Remember those tarballs that washed ashore during Isaac – that’s nothing compared to Natural oil pollution

By Anthony Watts, WUWT, Sep 12, 2012


Nuclear Energy and Fears

Two-year hiatus in US licensing

By Staff Writers, WNN, Sep 7, 2012


Nuclear Technologies Secure Food For Future

Press Release, IAEA, Sep 11, 2012


[SEPP Comment: Another target for the greens?]

Alternative, Green (“Clean”) Solar and Wind

Solar Eclipsed?

By Peter Glover, Energy Tribune, Sep 13, 2012


More accurate wind energy forecasts

By Staff Writers, Munich, Germany (SPX), Sep 13, 2012


Alternative, Green (“Clean”) Energy — Other

Misbegotten Ethanol Policy

By Donn Dears, Power for USA, Sep 11, 2012


Predicting Wave Power Could Double Marine-Based Energy

By Staff Writers, Tel Aviv, Israel (SPX) Sep 13, 2012


High-altitude winds have large potential as a source of clean energy

By Staff Writers, Washington DC (SPX), Sep 13, 2012


[SEPP Comments: The weight of the cables to collect the electricity and to stabilize the multi-ton turbines in the sky would be interesting.]

Alternative, Green (“Clean”) Vehicles

Insight: GM’s Volt: The ugly math of low sales, high costs

By Bernie Woodall and Paul Lienert and Ben Klayman, Reuters, Sep 10, 2012


[SEPP Comment: Could marginal cost pricing save it? The sunk costs of the development and tooling are written off and vehicles are priced based on the costs of manufacturing, distribution, etc. The screams in Washington would be amusing.]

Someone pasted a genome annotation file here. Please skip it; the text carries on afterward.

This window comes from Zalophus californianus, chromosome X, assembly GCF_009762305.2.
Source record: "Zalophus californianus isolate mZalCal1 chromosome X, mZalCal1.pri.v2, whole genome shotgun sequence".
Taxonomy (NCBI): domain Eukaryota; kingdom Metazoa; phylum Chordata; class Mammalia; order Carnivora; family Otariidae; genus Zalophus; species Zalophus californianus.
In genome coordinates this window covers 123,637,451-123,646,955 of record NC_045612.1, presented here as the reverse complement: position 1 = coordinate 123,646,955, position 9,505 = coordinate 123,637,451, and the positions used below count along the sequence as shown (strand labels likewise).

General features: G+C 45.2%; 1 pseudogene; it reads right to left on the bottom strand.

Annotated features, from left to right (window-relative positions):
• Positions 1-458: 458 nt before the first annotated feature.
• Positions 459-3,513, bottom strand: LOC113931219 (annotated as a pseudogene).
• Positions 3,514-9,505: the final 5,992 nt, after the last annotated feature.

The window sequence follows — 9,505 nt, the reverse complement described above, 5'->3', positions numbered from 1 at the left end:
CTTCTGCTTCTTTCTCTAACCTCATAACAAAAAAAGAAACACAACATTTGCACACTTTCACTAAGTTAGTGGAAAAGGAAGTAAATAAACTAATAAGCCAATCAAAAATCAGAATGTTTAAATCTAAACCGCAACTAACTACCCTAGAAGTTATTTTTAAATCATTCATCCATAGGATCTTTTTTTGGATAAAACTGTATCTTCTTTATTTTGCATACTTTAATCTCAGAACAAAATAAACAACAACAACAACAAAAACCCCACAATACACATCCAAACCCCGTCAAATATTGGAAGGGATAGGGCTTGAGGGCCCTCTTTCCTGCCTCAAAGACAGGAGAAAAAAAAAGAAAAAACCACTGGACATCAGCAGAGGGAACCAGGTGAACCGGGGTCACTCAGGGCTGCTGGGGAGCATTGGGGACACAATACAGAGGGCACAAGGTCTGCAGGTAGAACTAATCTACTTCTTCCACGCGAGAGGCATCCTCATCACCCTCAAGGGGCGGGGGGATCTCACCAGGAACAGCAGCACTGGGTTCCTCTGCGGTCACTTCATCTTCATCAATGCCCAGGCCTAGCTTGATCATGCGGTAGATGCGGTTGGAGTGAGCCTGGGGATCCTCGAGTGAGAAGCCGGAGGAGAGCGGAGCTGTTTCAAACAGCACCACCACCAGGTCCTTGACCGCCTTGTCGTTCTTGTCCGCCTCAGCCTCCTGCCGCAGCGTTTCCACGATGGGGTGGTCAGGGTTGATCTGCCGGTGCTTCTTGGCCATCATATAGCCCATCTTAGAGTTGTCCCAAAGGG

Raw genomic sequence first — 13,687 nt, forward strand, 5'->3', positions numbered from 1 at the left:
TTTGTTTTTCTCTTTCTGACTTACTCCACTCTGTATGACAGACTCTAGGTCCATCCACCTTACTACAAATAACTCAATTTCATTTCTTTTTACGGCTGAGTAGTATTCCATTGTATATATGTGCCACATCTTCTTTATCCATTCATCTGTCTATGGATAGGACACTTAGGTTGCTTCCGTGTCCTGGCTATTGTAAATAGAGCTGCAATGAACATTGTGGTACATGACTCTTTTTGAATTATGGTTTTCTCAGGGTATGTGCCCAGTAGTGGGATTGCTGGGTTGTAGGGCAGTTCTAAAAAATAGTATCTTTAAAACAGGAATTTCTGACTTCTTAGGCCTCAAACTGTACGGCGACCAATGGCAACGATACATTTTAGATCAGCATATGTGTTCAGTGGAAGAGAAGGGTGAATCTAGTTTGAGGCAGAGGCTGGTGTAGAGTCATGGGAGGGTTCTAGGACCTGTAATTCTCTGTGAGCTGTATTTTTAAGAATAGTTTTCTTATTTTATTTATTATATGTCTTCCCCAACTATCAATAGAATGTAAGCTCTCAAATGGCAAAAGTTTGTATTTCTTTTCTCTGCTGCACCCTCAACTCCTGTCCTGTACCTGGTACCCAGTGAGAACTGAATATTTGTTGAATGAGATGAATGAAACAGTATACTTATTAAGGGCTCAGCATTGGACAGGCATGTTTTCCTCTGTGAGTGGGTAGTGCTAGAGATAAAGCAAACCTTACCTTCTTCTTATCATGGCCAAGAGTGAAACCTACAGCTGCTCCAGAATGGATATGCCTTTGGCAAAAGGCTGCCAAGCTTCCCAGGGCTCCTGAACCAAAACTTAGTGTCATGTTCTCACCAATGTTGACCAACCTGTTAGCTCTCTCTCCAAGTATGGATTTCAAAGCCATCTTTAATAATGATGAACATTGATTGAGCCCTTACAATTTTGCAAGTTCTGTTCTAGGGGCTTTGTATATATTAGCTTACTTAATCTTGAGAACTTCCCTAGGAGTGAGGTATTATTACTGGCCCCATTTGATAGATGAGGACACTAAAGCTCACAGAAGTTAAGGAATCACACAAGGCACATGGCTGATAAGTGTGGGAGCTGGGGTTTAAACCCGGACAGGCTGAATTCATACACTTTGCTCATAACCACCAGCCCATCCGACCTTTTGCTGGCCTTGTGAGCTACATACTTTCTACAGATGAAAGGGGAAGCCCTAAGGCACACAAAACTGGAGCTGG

Environmental Industry

Sierra Club Energy: Beyond Affordable

By Lance Brown, Master Resource, Sep 12, 2012


Other News that May Be of Interest

Indian PM defends spending on space exploration

By Staff Writers, New Delhi (AFP), Sept 9, 2012




Wind could meet world power demand by 2033, say Stanford researchers

Adapting a sophisticated climate model, researchers show that there is plenty of wind available to supply half to several times the world’s total energy needs within the next two decades.

By Andrew Myers, Merco Press, Sep 12, 2012 [H/t Dennis Ambler]


[SEPP Comment: So can solar, tides, waves, etc. It is only a matter of cost.]

Carbon Free Food Sources

By Geoff Brown, Climate Sceptics Party, Sep 14, 2012


[SEPP Comment: The fear of carbon has become so absurd that a sugar company is advertising carbon-free sugar.]



1. Remembering Neil Armstrong

Consummate test pilot, extraordinary leader, quiet advocate for space exploration.

By Buzz Aldrin, WSJ, Sep 12, 2012


As America pays tribute to Neil Armstrong in a memorial service Thursday at the National Cathedral in Washington, I would like to reflect on the life and legacy of this great space-exploration pioneer.

The memorial service, I note, falls one day after the 50th anniversary of President Kennedy’s “moon speech” at Rice University in Houston, a speech that fired the nation’s imagination and energies to undertake “the most hazardous and dangerous and greatest adventure on which man has ever embarked.”